According to S&P, the company will be unable to refinance 2018 maturities without a significant boost in coal prices and volumes over the next year.

Furthermore, S&P Global noted that its negative outlook reflects its belief that the company does not have sufficient sources of liquidity from its operations and its revolving credit facility to repay its $306 million currently outstanding term loan due December 2018, adding that it continues to view Westmoreland's liquidity as less than adequate, reflecting its expectation that the company could breach coverage tests if EBITDA were to decline by 15%. As such, the agency views the company's capital structure as unsustainable.

Moreover, S&P wrote that the covenant headroom is tight and, therefore, believes the company could breach its covenant in the next 12 months.

Westmoreland Coal And The Unexpected Rally In H2 2016

As usual, the rising tide lifts all boats. The upward momentum in the coal prices in the second half of 2016 propelled Westmoreland's stock to almost $20 in late November 2016.

Specifically, coking coal prices surged higher with spot premium coking coal reaching about $300 a tonne in H2 2016 from approximately $80 a tonne in H1 2016, supporting Australia's budget and strengthening the Australian dollar given that Queensland produces more than 50% of the world's seaborne coking coal.

Seaborne thermal coal prices were also running hot, reaching about $115 per tonne in H2 2016 from approximately $50 per tonne in H1 2016.

This rally was fueled by the following unexpected reasons:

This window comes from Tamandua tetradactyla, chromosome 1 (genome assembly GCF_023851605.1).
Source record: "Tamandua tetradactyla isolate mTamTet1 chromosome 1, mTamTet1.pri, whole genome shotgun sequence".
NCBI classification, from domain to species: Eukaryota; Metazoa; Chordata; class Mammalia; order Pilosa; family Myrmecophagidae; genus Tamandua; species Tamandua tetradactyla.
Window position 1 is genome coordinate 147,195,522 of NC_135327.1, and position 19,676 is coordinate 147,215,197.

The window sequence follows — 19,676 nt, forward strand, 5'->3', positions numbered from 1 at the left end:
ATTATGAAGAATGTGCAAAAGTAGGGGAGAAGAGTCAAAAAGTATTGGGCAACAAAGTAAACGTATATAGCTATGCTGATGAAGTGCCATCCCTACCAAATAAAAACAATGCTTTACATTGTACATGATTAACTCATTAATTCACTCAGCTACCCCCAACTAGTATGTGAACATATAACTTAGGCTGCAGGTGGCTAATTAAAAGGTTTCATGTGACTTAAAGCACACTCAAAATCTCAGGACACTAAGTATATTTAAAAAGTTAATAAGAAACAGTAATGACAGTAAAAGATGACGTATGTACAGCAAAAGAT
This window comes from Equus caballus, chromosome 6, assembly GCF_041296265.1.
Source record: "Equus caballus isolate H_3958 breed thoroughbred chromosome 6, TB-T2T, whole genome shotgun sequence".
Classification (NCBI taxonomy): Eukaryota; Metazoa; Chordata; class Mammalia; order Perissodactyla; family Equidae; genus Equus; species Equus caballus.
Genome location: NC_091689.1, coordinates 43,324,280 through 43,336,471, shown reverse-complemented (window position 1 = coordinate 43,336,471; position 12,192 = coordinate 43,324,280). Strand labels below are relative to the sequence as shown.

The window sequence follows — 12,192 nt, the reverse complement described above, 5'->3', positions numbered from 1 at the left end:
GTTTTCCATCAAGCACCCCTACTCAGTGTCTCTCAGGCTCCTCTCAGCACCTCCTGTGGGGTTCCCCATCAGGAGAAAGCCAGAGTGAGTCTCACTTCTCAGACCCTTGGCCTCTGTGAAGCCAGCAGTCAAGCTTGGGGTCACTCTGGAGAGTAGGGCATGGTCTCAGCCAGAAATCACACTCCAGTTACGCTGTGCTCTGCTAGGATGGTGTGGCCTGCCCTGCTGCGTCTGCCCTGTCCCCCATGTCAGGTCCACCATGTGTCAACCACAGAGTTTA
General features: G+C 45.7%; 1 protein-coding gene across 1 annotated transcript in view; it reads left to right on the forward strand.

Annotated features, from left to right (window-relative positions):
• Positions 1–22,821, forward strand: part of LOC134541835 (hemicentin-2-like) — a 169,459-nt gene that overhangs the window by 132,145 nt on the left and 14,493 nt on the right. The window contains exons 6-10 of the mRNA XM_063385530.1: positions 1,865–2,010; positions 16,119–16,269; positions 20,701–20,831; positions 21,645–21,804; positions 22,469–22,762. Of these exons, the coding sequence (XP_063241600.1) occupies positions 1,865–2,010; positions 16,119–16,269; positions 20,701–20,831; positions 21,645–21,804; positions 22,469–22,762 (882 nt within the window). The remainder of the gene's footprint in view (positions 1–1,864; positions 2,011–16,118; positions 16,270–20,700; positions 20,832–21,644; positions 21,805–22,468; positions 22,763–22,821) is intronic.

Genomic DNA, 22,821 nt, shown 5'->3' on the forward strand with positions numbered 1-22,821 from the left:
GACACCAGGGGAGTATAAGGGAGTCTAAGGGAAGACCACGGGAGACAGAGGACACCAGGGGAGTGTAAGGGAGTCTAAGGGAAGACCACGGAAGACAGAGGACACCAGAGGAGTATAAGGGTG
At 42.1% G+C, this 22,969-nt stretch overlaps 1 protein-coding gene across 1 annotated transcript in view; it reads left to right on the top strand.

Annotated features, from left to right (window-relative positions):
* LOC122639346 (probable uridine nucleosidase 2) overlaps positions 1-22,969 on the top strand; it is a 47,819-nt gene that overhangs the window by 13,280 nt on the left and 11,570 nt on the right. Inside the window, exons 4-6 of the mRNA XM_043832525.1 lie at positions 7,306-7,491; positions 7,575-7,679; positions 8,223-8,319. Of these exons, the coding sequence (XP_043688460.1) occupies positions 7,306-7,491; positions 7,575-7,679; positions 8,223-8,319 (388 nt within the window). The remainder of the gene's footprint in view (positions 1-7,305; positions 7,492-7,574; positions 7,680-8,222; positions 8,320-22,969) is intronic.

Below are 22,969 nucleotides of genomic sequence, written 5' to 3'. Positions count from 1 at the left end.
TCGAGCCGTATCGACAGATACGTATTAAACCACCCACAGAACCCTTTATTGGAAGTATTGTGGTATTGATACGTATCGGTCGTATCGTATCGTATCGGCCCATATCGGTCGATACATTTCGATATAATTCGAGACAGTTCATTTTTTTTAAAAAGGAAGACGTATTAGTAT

1) China: All started with the informal ban on explosives in early 2016 that affected both large scale and small producers in top producing region Inner Mongolia, as well as Shanxi and Shaanxi provinces, forcing utilities to buy more expensive coal on the spot market as the supply of cheaper coal under long-term contracts fell.

Second, China announced in Q1 2016 that it reduced the number of statutory working days for its coal miners to 276 a year from 330.

And third, China took measures to curb capacity and trim supply by imposing strict production limits and ordering coal producers to close approximately 1,000 mines throughout the country in order to reduce coal production by up to 500 million tons within 3-5 years as part of President Xi Jinping's drive to curb industrial overcapacity.

On top of that, Chinese government stimulus plans, which saw steel production and demand for power temporarily picked up, added fuel to the fire.

2) Trump's victory: Statistically speaking, Trump's victory in Q4 2016 was unexpected. And, President Trump had repeatedly promised to rescue the coal industry by eliminating unnecessary regulations and rewriting key rules while curbing U.S. carbon emissions and other environmental regulations.

Therefore, many investors clearly believed that Trump's energy policy could alter broader economic trends that are currently shifting the nation's electricity mix from coal-fired generation to natural gas and renewables, by accelerating fossil fuel production on federal lands and sidelining climate considerations.

Reality Checks

The time has come for investors to dump speculation. Time for reality checks has come. Specifically:

1) Coal prices in the U.S. did not follow the Asia Pacific rally: As noted above, seaborne thermal coal prices in Asia Pacific skyrocketed in the second half of 2016, reaching about $115 per tonne from approximately $50 per tonne in H1 2016.

But this rally in Asia Pacific bypassed U.S. coal miners entirely with the prices in H2 2016 for Appalachian coal and coal from the Powder River Basin remaining largely unchanged, as shown here.

Since then, the rally in coal prices in Asia Pacific has faded quickly. Currently, coking coal and thermal coal stand at approximately $200 and $90 a metric ton, respectively. If it wasn't for Cyclone Debbie, they would be even lower. Thanks also to the Cyclone Debbie, prices in Central Appalachia and Powder River Basin have risen slightly relative to their early 2017 levels, but this will not substantially change anything in WLB.